Our best, Gay and Irene
3/17/2010
Topic:
Progress Monitoring for Response to Intervention

Irene and Gay
Irene and Gay
Dear Jennifer,

Beginning and ending grade level expectations are based on typical levels at each time period. They are consistent with state standards. If they are met, then student should be assured of making adequate progress across grades. (Note, that text levels are based not only on accuracy but on satisfactory comprehension.) Expectations at time points within grade levels have been created for the purposes of RTI monitoring. They provide a guide for constantly checking to see whether students are making satisfactory progress towards the end-of-year goal. This progress monitoring gives the teacher information on when and how much intervention might be needed. The percentage of students at each tier will vary greatly depending on the overall achievement in the school. We do not have numbers because of this variation. However, your expectation should be that when you have excellent classroom instruction and layers of effective interventions in place, about 80% of the students will fall into tier 1; that is; they will make sufficient progress with good classroom instruction. About 20% would need intervention (possibly a choice of several tier 2 interventions); and only about 5% would need intensive tier 3 interventions. When you are initially developing your literacy program, you may find many more students needing intervention. As you work together over time, you should find that the percentages change.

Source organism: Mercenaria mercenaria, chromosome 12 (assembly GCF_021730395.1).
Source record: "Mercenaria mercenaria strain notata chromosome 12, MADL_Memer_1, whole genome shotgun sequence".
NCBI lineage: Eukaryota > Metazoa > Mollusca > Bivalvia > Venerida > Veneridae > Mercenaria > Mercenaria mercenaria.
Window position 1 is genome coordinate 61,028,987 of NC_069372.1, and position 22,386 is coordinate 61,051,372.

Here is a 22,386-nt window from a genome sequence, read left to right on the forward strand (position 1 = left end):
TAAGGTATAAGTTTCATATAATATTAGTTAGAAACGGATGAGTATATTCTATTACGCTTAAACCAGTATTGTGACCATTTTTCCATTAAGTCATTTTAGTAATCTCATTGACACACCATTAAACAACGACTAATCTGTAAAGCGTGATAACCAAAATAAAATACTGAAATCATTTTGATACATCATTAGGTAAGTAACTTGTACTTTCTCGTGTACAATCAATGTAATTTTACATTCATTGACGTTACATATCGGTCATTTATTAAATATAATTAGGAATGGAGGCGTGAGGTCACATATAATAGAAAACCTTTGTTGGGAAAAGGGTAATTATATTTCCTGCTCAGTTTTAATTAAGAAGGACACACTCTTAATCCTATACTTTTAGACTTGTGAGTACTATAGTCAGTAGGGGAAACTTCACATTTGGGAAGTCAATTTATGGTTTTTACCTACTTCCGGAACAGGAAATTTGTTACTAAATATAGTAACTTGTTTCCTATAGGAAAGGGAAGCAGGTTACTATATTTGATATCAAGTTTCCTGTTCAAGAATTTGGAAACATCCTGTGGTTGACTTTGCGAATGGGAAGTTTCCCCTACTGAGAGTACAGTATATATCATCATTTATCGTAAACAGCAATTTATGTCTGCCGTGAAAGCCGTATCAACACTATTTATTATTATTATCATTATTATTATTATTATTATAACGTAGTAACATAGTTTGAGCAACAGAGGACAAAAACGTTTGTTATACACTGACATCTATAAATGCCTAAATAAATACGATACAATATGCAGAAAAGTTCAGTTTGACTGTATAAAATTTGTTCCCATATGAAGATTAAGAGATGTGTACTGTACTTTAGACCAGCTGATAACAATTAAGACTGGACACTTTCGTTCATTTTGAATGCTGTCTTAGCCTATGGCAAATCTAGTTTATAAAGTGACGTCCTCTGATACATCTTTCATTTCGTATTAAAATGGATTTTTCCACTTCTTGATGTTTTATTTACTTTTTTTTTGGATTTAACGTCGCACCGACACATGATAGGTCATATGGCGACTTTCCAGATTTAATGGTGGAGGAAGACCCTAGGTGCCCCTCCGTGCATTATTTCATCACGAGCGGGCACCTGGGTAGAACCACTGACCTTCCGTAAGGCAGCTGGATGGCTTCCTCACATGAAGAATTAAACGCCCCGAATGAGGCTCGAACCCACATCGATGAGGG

Our best, Gay & Irene.
3/17/2010
Topic:
Progress Monitoring for Response to Intervention

Irene and Gay
Irene and Gay
Dear Joanne,

The Benchmark Assessment System is designed to be used as interval assessment. You would not want to use it for progress monitoring every two weeks. Generally, a teacher would need only one title at each level, alternating fiction and nonfiction as you move up the levels. In rare cases, a second or alternative book would be needed, so we have provided a second. You would use the Benchmark Assessment at the beginning, maybe middle, and at the end of the year (or maybe even quarterly if required by your district). In between it is best to take running records on the leveled books you are using in instruction to get an objective look at how the child is performing on instructional level text and with what strategic actions. You may want to take a look at the RTI charts on the website to look at the two-week progress monitoring expectations. In any case, a child would likely work at Level R for much longer than two weeks. You might also re-administer some of the diagnostic optional assessments periodically to see if the student has improved in some of that knowledge. In summary, we encourage you to use the Benchmark Assessment, as it has been designed, for interval assessment and your ongoing assessment, every two weeks on the instructional level texts. Let us know if this helps.